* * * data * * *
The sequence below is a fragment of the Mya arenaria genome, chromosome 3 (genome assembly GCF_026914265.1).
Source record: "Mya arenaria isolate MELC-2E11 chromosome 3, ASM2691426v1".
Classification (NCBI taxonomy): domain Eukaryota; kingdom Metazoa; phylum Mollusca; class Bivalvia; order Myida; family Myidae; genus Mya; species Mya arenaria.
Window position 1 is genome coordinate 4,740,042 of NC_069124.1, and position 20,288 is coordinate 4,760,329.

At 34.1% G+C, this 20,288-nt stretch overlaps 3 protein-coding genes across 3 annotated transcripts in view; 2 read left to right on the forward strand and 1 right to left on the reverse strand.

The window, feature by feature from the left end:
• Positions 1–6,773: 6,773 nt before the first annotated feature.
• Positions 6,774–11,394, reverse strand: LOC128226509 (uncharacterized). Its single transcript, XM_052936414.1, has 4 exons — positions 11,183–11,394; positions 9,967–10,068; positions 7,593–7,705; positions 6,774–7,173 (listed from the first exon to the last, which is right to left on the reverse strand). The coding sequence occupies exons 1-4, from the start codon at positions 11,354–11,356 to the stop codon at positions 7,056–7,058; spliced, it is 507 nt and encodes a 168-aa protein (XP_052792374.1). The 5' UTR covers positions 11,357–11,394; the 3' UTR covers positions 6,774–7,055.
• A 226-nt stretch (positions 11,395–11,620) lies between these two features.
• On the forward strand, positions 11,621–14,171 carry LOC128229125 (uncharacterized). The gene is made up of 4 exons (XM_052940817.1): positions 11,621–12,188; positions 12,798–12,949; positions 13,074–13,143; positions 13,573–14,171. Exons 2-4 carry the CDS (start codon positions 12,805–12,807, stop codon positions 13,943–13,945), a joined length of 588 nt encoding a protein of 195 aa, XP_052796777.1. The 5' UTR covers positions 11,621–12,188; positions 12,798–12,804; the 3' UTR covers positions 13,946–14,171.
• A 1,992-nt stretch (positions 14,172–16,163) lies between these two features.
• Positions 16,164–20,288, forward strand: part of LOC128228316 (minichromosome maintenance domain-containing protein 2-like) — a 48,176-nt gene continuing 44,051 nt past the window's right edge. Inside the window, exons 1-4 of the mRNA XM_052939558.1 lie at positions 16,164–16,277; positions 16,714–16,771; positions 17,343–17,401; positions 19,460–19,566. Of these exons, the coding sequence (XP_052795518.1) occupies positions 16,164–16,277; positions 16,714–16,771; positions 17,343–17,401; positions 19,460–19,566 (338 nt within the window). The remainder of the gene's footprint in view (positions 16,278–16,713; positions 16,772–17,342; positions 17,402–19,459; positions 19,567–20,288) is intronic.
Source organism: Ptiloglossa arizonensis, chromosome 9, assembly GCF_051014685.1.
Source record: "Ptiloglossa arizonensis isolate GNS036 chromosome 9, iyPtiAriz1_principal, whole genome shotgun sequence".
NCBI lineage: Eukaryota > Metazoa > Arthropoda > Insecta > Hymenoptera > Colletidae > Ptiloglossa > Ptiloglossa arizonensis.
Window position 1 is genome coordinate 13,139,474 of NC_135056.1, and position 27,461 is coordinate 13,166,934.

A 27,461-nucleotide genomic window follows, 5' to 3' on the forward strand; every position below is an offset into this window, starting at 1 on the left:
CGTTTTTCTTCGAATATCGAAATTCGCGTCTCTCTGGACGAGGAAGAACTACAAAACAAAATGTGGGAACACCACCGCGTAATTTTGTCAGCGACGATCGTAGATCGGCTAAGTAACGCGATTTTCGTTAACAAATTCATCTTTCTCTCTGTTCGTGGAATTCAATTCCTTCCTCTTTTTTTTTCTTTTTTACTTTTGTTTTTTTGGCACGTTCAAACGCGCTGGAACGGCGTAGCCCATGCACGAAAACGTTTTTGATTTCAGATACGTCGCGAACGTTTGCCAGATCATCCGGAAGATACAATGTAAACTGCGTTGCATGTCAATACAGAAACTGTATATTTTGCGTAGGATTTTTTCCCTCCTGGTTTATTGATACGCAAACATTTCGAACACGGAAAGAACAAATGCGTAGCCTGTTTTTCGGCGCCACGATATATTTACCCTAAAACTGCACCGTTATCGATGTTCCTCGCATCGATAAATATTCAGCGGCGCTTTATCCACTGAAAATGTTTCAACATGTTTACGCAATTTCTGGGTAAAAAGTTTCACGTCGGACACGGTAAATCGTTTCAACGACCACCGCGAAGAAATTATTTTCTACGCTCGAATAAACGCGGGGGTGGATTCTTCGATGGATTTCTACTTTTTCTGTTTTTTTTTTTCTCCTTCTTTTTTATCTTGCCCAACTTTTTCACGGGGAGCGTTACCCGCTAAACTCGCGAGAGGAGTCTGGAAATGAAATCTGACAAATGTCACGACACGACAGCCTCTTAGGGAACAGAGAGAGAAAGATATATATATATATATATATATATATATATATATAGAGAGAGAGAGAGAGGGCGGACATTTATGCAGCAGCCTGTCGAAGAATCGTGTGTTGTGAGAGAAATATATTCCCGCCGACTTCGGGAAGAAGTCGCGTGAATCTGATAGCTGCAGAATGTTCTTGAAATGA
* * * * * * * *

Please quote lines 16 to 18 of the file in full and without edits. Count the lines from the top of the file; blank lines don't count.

Window position 1 is genome coordinate 13,139,474 of NC_135056.1, and position 27,461 is coordinate 13,166,934.

A 27,461-nucleotide genomic window follows, 5' to 3' on the forward strand; every position below is an offset into this window, starting at 1 on the left:
CGTTTTTCTTCGAATATCGAAATTCGCGTCTCTCTGGACGAGGAAGAACTACAAAACAAAATGTGGGAACACCACCGCGTAATTTTGTCAGCGACGATCGTAGATCGGCTAAGTAACGCGATTTTCGTTAACAAATTCATCTTTCTCTCTGTTCGTGGAATTCAATTCCTTCCTCTTTTTTTTTCTTTTTTACTTTTGTTTTTTTGGCACGTTCAAACGCGCTGGAACGGCGTAGCCCATGCACGAAAACGTTTTTGATTTCAGATACGTCGCGAACGTTTGCCAGATCATCCGGAAGATACAATGTAAACTGCGTTGCATGTCAATACAGAAACTGTATATTTTGCGTAGGATTTTTTCCCTCCTGGTTTATTGATACGCAAACATTTCGAACACGGAAAGAACAAATGCGTAGCCTGTTTTTCGGCGCCACGATATATTTACCCTAAAACTGCACCGTTATCGATGTTCCTCGCATCGATAAATATTCAGCGGCGCTTTATCCACTGAAAATGTTTCAACATGTTTACGCAATTTCTGGGTAAAAAGTTTCACGTCGGACACGGTAAATCGTTTCAACGACCACCGCGAAGAAATTATTTTCTACGCTCGAATAAACGCGGGGGTGGATTCTTCGATGGATTTCTACTTTTTCTGTTTTTTTTTTTCTCCTTCTTTTTTATCTTGCCCAACTTTTTCACGGGGAGCGTTACCCGCTAAACTCGCGAGAGGAGTCTGGAAATGAAATCTGACAAATGTCACGACACGACAGCCTCTTAGGGAACAGAGAGAGAAAGATATATATATATATATATATATATATATATATATAGAGAGAGAGAGAGAGGGCGGACATTTATGCAGCAGCCTGTCGAAGAATCGTGTGTTGTGAGAGAAATATATTCCCGCCGACTTCGGGAAGAAGTCGCGTGAATCTGATAGCTGCAGAATGTTCTTGAAATGA